Sunday, December 18, 2011

Blood of the Lamb

“Is it really necessary for us to kill something just because we make a mistake?” Enosh asked as he walked next to Father.

“It is the way of forgiveness,” his father responded. “It is what God asks of us.”

“How did it start?” Enosh asked, stepping quickly to keep up with Father’s long stride. “I mean, I know who made the first sacrifice, but why does it have to be like this?”

Father shifted the position of the lamb he carried on his shoulders. “You know this, Enosh! You tell me why?”

“Because God said so.” Enosh stated.

“Yes, but why?” Father asked.

“Because Adam and Eve broke the rules.” Enosh said.

“The first sin,” Father said. “And the first sacrifice.”

“But why?” Enosh asked again. “Look! The city!”

They had just come around a corner on the mountain trail and now the city of Jerusalem lay in the clearing below them.

“Look at the temple!” Father said, pointing to the middle of the city. The temple’s white marbled splendour was hard to miss. It was like a pile of fresh snow in a dirty city.

Father gave Enosh a gentle shove and headed down the trail. “Come on, let’s get down there!”

Enosh took one last look at the city. Coming up behind Father, Enosh studied the lamb draped across Father’s shoulders. The lamb’s little head peered over the edge of the precipice, down at the city.

“He has no idea,” Enosh said as he fell into step with his father.

“Hmmm?” Father said.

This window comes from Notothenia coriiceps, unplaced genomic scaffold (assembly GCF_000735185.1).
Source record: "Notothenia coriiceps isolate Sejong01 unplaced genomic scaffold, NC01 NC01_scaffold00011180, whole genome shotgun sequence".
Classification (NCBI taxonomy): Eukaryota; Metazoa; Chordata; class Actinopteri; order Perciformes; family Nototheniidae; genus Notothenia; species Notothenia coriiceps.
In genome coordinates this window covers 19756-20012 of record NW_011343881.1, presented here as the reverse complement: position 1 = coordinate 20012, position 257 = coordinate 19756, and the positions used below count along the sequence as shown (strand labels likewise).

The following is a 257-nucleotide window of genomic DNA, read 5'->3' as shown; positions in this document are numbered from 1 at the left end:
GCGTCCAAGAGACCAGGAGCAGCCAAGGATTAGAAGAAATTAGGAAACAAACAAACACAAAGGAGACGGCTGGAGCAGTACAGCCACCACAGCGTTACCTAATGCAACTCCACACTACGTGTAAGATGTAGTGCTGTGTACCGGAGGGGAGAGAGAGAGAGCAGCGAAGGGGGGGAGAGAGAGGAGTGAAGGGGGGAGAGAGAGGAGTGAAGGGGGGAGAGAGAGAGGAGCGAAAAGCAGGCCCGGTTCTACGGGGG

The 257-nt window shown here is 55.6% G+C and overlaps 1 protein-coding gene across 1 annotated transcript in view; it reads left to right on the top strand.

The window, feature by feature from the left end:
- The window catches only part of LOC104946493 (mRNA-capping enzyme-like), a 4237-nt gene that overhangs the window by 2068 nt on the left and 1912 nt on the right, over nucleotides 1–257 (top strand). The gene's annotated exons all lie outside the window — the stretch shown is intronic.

“The lamb,” Enosh said, looking at the small legs father was holding loosely against his chest. “He has no idea that his throat is about to be slit from ear to ear.”

“That’s a bit gruesome,” Father said.

“But it’s true,” Enosh said. “Isn’t it? The priest is gonna hold him down on the altar and pull a knife against his little neck and all his blood will spurt out and he’ll die.” Enosh said all of this with a matter-of-fact seriousness, trying to act like it didn’t bother him.

“True enough,” Father said. “That is what will happen.”

“I still don’t get it,” Enosh said. “Why does our lamb have to die?” His voice betrayed him, cracking, as he spoke. “Or any lamb? They didn’t do anything wrong.”

Father stopped on the side of the trail and squatted down. He lifted the lamb off his shoulders and placed it in front of himself. Enosh came around the other side of the lamb and ran his fingers through its soft coat.

“Enosh,” Father said.

Enosh looked up and blinked against the tears. He looked across the lamb into his father’s eyes. “Yes, Father?”

“Offering a sacrifice teaches us three things,” Father explained. “First, we give one of our own animals, not a stray or a wild animal, so we feel the loss. By giving up something we value, we take ownership of what is about to happen.”

Enosh looked down at the lamb and slowly back up to his father. “But it’s sad. It hurts in here,” Enosh pushed his fist into his stomach. “It’s hard to breath.”

“That’s what sin should do to us,” Father said, “every time.”

Enosh nodded.

“The second thing we learn,” Father continued, “when we offer a sacrifice, is that God wants to forgive us. But it’s a difficult thing. Sin is like death. It takes God’s breath away, too. Only through a blood sacrifice can sin be forgiven. I don’t think I understand it any better than you do, really. But God said it, and so we do it. One day we will all understand.”

Enosh was surprised to hear his father say he didn’t understand. He thought his Dad knew everything! He explored his father’s face. “So, you mean, it hurts God when we sin, just like it hurts us when we make a sacrifice?”